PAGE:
A relic from Queen Victoria’s time catapulted into the computer age last week. I’m talking about the “silver fix” – the mechanism by which a handful of dealers set the price of silver by backroom negotiation.
The silver fix has been in place for about a century. But as of last Thursday, the price of silver is set by a new electronic system. Participants enter electronic orders at a proposed starting price tracked by CME Group, which owns the Chicago Mercantile Exchange.
If buy and sell orders in the new silver-price mechanism don’t match, an algorithm picks a new price for a second round of bidding. And volumes of bids and offers will be open to the participants.
CME Group and Thomson Reuters will run the electronic system and post the rate at noon every weekday.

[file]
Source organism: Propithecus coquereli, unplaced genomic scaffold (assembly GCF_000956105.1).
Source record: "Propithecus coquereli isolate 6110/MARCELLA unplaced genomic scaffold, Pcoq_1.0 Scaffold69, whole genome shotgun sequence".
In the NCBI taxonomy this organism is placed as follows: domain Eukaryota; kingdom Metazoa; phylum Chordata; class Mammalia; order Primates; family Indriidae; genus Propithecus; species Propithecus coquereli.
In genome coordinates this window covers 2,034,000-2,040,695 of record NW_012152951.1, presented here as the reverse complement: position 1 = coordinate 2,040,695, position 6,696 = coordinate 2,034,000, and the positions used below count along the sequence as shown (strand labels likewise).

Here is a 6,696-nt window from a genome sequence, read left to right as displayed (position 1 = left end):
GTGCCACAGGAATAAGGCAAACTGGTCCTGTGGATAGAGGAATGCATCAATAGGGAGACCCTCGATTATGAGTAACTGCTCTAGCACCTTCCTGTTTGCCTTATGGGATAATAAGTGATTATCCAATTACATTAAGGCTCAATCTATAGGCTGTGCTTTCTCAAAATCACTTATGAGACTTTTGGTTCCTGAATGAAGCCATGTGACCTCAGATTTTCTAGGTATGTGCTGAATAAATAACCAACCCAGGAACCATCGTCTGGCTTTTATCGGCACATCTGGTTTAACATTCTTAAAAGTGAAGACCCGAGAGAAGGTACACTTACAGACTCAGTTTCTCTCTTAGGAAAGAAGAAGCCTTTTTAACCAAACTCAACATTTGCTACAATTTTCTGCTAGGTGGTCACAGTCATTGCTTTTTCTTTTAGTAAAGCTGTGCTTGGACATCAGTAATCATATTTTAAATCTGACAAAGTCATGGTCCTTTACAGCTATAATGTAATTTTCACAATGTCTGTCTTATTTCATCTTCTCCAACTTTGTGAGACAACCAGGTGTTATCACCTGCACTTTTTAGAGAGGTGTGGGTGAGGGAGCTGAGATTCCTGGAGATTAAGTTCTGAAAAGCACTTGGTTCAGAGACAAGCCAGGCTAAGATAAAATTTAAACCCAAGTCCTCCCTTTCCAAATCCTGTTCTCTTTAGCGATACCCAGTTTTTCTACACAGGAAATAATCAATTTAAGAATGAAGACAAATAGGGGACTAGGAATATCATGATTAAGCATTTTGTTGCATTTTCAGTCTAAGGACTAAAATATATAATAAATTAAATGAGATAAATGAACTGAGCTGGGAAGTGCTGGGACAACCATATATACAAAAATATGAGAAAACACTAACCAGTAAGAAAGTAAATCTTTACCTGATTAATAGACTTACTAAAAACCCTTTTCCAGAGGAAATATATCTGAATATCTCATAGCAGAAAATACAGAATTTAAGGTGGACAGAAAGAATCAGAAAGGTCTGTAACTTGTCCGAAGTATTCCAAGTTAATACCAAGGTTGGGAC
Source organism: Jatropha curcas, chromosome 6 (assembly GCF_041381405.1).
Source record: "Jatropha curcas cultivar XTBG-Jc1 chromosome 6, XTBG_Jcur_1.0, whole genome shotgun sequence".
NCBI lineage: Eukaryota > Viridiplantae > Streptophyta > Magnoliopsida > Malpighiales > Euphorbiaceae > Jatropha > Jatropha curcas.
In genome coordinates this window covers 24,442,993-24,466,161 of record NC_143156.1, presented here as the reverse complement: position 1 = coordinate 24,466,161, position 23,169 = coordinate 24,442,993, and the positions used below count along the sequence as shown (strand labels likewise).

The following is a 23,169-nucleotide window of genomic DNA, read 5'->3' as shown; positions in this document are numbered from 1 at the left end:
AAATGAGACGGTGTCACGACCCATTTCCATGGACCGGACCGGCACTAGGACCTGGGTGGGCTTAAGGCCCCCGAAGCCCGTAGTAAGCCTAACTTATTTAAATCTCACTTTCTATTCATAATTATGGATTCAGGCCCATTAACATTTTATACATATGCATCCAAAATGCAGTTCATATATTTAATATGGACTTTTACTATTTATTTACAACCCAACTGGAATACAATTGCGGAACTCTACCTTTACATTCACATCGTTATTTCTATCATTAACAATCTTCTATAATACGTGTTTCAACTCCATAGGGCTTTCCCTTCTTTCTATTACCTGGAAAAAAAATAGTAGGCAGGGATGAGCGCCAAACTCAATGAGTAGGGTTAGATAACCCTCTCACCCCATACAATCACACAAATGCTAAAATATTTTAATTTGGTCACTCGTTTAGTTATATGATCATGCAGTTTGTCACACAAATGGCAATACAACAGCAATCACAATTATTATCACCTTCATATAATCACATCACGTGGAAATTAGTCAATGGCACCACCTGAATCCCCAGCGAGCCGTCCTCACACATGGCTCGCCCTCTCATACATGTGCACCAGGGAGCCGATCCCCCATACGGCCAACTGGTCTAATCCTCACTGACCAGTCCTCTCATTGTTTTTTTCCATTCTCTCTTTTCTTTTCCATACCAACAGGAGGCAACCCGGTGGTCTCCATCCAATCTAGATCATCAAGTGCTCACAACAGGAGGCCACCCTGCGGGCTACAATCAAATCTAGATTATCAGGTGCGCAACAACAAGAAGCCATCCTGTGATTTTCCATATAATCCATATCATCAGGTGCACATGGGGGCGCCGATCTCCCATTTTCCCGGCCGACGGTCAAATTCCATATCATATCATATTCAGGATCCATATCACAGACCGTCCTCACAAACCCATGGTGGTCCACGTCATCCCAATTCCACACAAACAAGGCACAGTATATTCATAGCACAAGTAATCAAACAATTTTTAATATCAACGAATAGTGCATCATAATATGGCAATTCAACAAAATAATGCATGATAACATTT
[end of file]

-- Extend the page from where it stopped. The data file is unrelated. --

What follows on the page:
It all sounds pretty transparent. That’s the point, CME Group says.
And in a surprisingly good development, it turns out the backroom silver fix isn’t the only one that’s changing.
The fixing mechanism of platinum and palladium are also on the workbench. And even gold’s price-discovery mechanism could change.
But I’m guessing it’s also being done to head off potential lawsuits by furious investors who believed the old silver fix was broken – or even rigged.
An investor filed a complaint on July 25 alleging that HSBC, Deutsche Bank and Bank of Nova Scotia manipulated the silver price.
Let’s be fair. Bank of Nova Scotia said it would “vigorously” defend itself against the charges. The other two big banks didn’t comment. However, Deutsche Bank did say that it would no longer participate in the silver fix. It also took a hatchet to its commodities business.
Yeah, that doesn’t look suspicious at all.
Not Just Silver
Also, we know that silver isn’t the only market under